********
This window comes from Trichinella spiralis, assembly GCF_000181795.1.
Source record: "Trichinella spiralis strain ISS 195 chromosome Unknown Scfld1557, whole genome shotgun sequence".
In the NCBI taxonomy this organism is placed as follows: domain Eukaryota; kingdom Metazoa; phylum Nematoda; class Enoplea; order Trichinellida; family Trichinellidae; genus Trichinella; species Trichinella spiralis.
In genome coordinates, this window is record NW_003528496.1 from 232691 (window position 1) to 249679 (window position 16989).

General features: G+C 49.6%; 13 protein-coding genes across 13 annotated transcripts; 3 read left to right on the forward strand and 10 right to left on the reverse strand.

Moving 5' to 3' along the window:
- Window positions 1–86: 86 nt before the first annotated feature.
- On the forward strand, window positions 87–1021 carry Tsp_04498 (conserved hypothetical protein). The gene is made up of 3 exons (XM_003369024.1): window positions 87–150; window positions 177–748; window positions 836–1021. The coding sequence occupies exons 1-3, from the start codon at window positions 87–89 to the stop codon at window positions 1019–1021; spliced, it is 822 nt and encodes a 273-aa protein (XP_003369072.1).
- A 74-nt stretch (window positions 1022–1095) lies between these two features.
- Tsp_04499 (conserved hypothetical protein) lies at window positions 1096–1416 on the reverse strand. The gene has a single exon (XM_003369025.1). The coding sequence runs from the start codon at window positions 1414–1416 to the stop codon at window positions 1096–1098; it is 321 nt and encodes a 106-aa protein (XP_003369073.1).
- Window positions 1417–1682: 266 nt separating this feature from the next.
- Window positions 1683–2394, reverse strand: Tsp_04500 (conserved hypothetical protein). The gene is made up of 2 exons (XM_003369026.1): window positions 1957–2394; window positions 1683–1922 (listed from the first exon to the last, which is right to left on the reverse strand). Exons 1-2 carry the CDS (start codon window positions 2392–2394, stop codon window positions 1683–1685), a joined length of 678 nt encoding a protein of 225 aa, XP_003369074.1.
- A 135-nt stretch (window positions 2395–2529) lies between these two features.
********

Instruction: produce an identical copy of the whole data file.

This window comes from Trichinella spiralis, assembly GCF_000181795.1.
Source record: "Trichinella spiralis strain ISS 195 chromosome Unknown Scfld1557, whole genome shotgun sequence".
In the NCBI taxonomy this organism is placed as follows: domain Eukaryota; kingdom Metazoa; phylum Nematoda; class Enoplea; order Trichinellida; family Trichinellidae; genus Trichinella; species Trichinella spiralis.
In genome coordinates, this window is record NW_003528496.1 from 232691 (window position 1) to 249679 (window position 16989).

General features: G+C 49.6%; 13 protein-coding genes across 13 annotated transcripts; 3 read left to right on the forward strand and 10 right to left on the reverse strand.

Moving 5' to 3' along the window:
- Window positions 1–86: 86 nt before the first annotated feature.
- On the forward strand, window positions 87–1021 carry Tsp_04498 (conserved hypothetical protein). The gene is made up of 3 exons (XM_003369024.1): window positions 87–150; window positions 177–748; window positions 836–1021. The coding sequence occupies exons 1-3, from the start codon at window positions 87–89 to the stop codon at window positions 1019–1021; spliced, it is 822 nt and encodes a 273-aa protein (XP_003369072.1).
- A 74-nt stretch (window positions 1022–1095) lies between these two features.
- Tsp_04499 (conserved hypothetical protein) lies at window positions 1096–1416 on the reverse strand. The gene has a single exon (XM_003369025.1). The coding sequence runs from the start codon at window positions 1414–1416 to the stop codon at window positions 1096–1098; it is 321 nt and encodes a 106-aa protein (XP_003369073.1).
- Window positions 1417–1682: 266 nt separating this feature from the next.
- Window positions 1683–2394, reverse strand: Tsp_04500 (conserved hypothetical protein). The gene is made up of 2 exons (XM_003369026.1): window positions 1957–2394; window positions 1683–1922 (listed from the first exon to the last, which is right to left on the reverse strand). Exons 1-2 carry the CDS (start codon window positions 2392–2394, stop codon window positions 1683–1685), a joined length of 678 nt encoding a protein of 225 aa, XP_003369074.1.
- A 135-nt stretch (window positions 2395–2529) lies between these two features.